Erin by Robert Dickins

Erin by Robert DickinsRob Dickins is well known as a guru of psychedelia and an avid participant in the British festival scene and here, in his first novella, he blends the two ingredients in a startlingly original and creative fusion. Erin takes place over the span of the Solpsycle Gathering; a medium-scale festival with a strong New Age ambience. Lije – ‘a schizophrenic…a journalist [and] a druggie’ – and his group of mates move somnambulantly through festy space-time, bearing the chaotic, fractured perceptions of non-stop partying. Enter the beautiful and enigmatic Erin, who manifests to Lije as a psychonautic guide, leading him through extravagant mushroom and salvia trips in an odyssey of self discovery.

At first Lije is entranced: ‘A flower appeared before my eyes and began to blossom. It blossomed in fractals, geometrically, as petals beget petals beget petals beget petals; the slow turn of a planetary arc. Reds, blues and greens, organic tendrils that spread outwards at a speed unfathomable to my frozen awareness.’ But the path is a tricky one and, deeper into the trip, an insidious spirit appears who lures Lije into bad places. For indeed, beneath it all, a dreadful truth lurks, and somehow Lije must come to terms with it.

The word paintings of altered states are right up there with the best and Rob’s freeform, lyrical style ideally suits the nature of such experience. He’s particularly good on the fast-shifting and overlapping effects of multiple substance use, with mushrooms, MDMA, LSD and salvia all playing a part, and not forgetting spliffs and cider! The rushes, the exuberant highs and the sudden nosedives into paranoia all surge through the reader in a dizzying accelerated compression. And the various textures of festival life, with the mud, the discomfort, the sometimes bullying guards and the music, which ‘shimmered into fractals that danced around my eyes’ are all superbly rendered.

Erin then is no mere documentary record but a sophisticated multi-levelled psychodrama, where Lije’s battles with his inner demons, set against the richly hallucinated backdrop of Solpsycle, come to resemble some fin de siècle Technicolor Greek myth. It’s a psy-novel for the high-tech age, in which the wide array of substances available and the composite polymorphous nature of their effects reflect our zeitgeist, just as Fear and Loathing in Las Vegas encapsulated the souring of the hippy dream back in the early 1970s. Erin is a marvellous debut, and a book that anyone who wants to sample a slice of today’s psychedelic culture should read.


From back: “When protagonist Elijah Baillie wakes up early one morning in the arms of a mysterious girl called Erin, he has no memory of who he is and how he got there. As the day unfolds, his memories start flooding back as he is forced to confront the spectre of an unconscious evil, as a plethora of psychedelics, and a festival on the verge of anarchy, lead him irrevocably toward a dark confrontation with his past – edgy and fast, Erin will suck you right into the mayhem.”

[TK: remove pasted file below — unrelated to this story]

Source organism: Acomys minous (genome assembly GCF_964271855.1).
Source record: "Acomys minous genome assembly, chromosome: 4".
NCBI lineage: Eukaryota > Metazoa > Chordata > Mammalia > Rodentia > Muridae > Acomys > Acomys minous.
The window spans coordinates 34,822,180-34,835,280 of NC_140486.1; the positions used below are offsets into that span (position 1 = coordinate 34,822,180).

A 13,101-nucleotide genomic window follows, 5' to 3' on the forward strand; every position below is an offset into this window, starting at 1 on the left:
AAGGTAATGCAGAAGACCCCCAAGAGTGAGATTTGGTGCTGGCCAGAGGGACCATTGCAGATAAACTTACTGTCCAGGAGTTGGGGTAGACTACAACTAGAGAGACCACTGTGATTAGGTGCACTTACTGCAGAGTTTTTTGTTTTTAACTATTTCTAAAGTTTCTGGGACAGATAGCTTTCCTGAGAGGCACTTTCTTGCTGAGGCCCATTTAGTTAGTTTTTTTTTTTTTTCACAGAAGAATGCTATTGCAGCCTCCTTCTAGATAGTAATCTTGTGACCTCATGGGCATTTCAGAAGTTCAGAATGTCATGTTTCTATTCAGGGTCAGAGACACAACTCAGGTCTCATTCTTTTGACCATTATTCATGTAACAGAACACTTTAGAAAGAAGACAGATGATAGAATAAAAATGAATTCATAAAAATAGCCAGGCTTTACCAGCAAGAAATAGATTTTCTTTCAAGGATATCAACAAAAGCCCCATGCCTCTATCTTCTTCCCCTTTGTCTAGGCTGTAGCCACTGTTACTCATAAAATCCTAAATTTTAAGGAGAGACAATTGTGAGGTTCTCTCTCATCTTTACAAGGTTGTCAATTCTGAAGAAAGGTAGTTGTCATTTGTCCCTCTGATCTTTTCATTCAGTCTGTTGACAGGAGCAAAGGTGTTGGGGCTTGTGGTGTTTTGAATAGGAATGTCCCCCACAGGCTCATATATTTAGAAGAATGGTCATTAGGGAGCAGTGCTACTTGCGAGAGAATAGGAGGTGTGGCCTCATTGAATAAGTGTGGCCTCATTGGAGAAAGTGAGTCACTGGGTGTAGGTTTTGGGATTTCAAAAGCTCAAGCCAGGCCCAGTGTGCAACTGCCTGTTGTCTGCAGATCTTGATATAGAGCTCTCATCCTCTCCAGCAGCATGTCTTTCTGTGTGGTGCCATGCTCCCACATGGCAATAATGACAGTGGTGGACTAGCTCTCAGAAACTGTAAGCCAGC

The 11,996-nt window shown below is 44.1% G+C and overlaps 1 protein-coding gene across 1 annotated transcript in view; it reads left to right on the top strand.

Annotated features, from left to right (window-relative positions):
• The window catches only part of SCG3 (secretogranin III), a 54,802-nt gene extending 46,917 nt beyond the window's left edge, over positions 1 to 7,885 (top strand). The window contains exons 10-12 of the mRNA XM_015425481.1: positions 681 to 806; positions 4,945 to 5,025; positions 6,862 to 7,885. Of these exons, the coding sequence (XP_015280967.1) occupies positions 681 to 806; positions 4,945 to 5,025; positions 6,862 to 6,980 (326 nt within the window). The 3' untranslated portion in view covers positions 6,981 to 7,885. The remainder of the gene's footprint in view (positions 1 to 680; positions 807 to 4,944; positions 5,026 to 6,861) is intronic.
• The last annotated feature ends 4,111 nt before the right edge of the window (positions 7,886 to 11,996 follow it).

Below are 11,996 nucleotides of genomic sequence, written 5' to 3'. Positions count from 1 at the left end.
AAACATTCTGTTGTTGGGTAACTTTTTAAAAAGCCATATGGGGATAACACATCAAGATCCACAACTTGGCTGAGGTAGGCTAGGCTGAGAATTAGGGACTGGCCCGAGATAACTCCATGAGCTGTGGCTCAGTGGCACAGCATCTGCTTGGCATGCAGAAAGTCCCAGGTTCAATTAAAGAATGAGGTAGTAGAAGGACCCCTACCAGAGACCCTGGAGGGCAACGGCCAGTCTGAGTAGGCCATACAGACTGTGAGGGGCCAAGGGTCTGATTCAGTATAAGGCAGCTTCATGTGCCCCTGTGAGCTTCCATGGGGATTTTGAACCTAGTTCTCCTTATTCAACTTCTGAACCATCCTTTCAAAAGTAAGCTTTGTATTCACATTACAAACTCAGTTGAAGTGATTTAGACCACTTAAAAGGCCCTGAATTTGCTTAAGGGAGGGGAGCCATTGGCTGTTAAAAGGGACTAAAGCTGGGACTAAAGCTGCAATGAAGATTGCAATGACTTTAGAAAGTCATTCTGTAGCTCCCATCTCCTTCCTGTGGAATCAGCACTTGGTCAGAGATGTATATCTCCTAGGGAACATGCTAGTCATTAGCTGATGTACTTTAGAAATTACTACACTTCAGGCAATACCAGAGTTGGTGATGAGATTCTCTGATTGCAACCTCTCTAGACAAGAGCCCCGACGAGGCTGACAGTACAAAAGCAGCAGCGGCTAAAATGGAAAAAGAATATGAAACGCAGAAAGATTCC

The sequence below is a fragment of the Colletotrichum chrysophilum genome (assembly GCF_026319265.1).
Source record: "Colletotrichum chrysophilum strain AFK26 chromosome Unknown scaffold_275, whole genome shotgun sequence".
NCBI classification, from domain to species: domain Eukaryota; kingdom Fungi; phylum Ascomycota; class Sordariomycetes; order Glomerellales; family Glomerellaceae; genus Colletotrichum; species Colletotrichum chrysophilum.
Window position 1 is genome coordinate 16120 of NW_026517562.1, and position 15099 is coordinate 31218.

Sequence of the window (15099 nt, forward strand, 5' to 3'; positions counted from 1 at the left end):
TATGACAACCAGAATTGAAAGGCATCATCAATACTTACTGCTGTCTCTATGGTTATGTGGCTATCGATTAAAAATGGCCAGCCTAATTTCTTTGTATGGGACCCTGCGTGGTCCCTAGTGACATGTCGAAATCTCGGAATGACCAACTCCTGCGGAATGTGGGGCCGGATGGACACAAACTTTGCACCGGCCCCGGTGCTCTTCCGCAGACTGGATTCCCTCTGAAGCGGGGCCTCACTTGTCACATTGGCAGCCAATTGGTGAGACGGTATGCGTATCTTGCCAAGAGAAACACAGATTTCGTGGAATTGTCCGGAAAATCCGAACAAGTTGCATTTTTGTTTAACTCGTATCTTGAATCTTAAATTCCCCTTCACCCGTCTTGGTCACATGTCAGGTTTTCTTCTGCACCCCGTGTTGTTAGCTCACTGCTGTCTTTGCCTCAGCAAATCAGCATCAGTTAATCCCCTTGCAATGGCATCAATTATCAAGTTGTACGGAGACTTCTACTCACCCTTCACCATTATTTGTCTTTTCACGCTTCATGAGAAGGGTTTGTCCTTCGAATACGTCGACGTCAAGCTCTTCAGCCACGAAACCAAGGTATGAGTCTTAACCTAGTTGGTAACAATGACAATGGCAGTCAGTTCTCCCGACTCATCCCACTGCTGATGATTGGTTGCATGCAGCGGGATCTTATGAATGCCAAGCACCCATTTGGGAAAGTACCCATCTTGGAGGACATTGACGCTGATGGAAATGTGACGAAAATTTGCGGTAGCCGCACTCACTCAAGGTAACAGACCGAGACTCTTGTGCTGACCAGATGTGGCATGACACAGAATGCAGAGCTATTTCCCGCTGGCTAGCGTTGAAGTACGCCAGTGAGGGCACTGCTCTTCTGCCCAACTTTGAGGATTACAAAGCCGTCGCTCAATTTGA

Roger Keen

Roger Keen is a writer, filmmaker and film critic with a special interest in surrealism, counter-culture and psychedelia. He has contributed to many award-winning programmes for the BBC, ITV and Channel 4, and his short stories, articles and reviews have appeared in numerous magazines and online. In 2010 Roger published The Mad Artist: Psychonautic Adventures in the 1970s, a trip-lit novelistic memoir concerning his life as an art student. Using nested narratives, it is a piece of experimental ‘reality fiction’, exploring the interface between autobiography, fiction and metafiction. The recently published metacrime novel Literary Stalker takes these elements further in pure fictional form.

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4 Responses

  1. Reblogged this on Musings of the Mad Artist and commented:
    Originally published in the PsypressUK magazine, here is my review of Rob Dickins’ excellent first novella, available on Kindle or as a signed limited edition print copy. Highly recommended!

  1. April 18, 2013

    […] Roger Keen said of the novel in his recent review: “Erin… is no mere documentary record but a sophisticated multi-levelled psychodrama, […]

  2. May 22, 2013

    […] and reviewer Roger Keen wrote of Erin: “Erin then is no mere documentary record but a sophisticated multi-levelled psychodrama, […]

  3. June 6, 2013

    […] same vibes, as demonstrated by his site PsypressUK and subsequently his recently published novella Erin. The page provided one of several focuses for interaction, discussion and more speculation about […]

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